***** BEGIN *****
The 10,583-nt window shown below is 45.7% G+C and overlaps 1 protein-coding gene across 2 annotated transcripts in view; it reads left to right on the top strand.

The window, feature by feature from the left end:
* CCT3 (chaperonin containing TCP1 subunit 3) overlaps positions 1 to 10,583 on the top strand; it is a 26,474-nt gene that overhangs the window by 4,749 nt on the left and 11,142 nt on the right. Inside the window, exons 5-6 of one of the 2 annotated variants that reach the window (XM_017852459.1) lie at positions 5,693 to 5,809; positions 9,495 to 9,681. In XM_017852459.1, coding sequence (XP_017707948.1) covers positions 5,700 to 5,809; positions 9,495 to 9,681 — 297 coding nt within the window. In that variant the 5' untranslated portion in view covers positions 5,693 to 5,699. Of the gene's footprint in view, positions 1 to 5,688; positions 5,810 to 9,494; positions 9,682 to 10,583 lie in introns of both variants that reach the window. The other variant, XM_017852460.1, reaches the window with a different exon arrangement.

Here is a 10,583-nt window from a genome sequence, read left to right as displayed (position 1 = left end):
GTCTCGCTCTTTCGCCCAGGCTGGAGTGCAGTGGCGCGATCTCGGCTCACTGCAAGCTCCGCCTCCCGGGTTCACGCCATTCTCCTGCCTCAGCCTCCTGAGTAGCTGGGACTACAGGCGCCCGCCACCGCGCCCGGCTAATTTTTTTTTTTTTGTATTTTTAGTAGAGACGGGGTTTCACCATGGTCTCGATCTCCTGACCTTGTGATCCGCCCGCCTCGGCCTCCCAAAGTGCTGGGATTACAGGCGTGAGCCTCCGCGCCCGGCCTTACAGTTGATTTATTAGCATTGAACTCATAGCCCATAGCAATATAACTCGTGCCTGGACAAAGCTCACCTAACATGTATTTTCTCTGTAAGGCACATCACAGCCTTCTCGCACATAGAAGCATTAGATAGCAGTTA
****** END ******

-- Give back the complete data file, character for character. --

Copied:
The 10,583-nt window shown below is 45.7% G+C and overlaps 1 protein-coding gene across 2 annotated transcripts in view; it reads left to right on the top strand.

The window, feature by feature from the left end:
* CCT3 (chaperonin containing TCP1 subunit 3) overlaps positions 1 to 10,583 on the top strand; it is a 26,474-nt gene that overhangs the window by 4,749 nt on the left and 11,142 nt on the right. Inside the window, exons 5-6 of one of the 2 annotated variants that reach the window (XM_017852459.1) lie at positions 5,693 to 5,809; positions 9,495 to 9,681. In XM_017852459.1, coding sequence (XP_017707948.1) covers positions 5,700 to 5,809; positions 9,495 to 9,681 — 297 coding nt within the window. In that variant the 5' untranslated portion in view covers positions 5,693 to 5,699. Of the gene's footprint in view, positions 1 to 5,688; positions 5,810 to 9,494; positions 9,682 to 10,583 lie in introns of both variants that reach the window. The other variant, XM_017852460.1, reaches the window with a different exon arrangement.

Here is a 10,583-nt window from a genome sequence, read left to right as displayed (position 1 = left end):
GTCTCGCTCTTTCGCCCAGGCTGGAGTGCAGTGGCGCGATCTCGGCTCACTGCAAGCTCCGCCTCCCGGGTTCACGCCATTCTCCTGCCTCAGCCTCCTGAGTAGCTGGGACTACAGGCGCCCGCCACCGCGCCCGGCTAATTTTTTTTTTTTTGTATTTTTAGTAGAGACGGGGTTTCACCATGGTCTCGATCTCCTGACCTTGTGATCCGCCCGCCTCGGCCTCCCAAAGTGCTGGGATTACAGGCGTGAGCCTCCGCGCCCGGCCTTACAGTTGATTTATTAGCATTGAACTCATAGCCCATAGCAATATAACTCGTGCCTGGACAAAGCTCACCTAACATGTATTTTCTCTGTAAGGCACATCACAGCCTTCTCGCACATAGAAGCATTAGATAGCAGTTA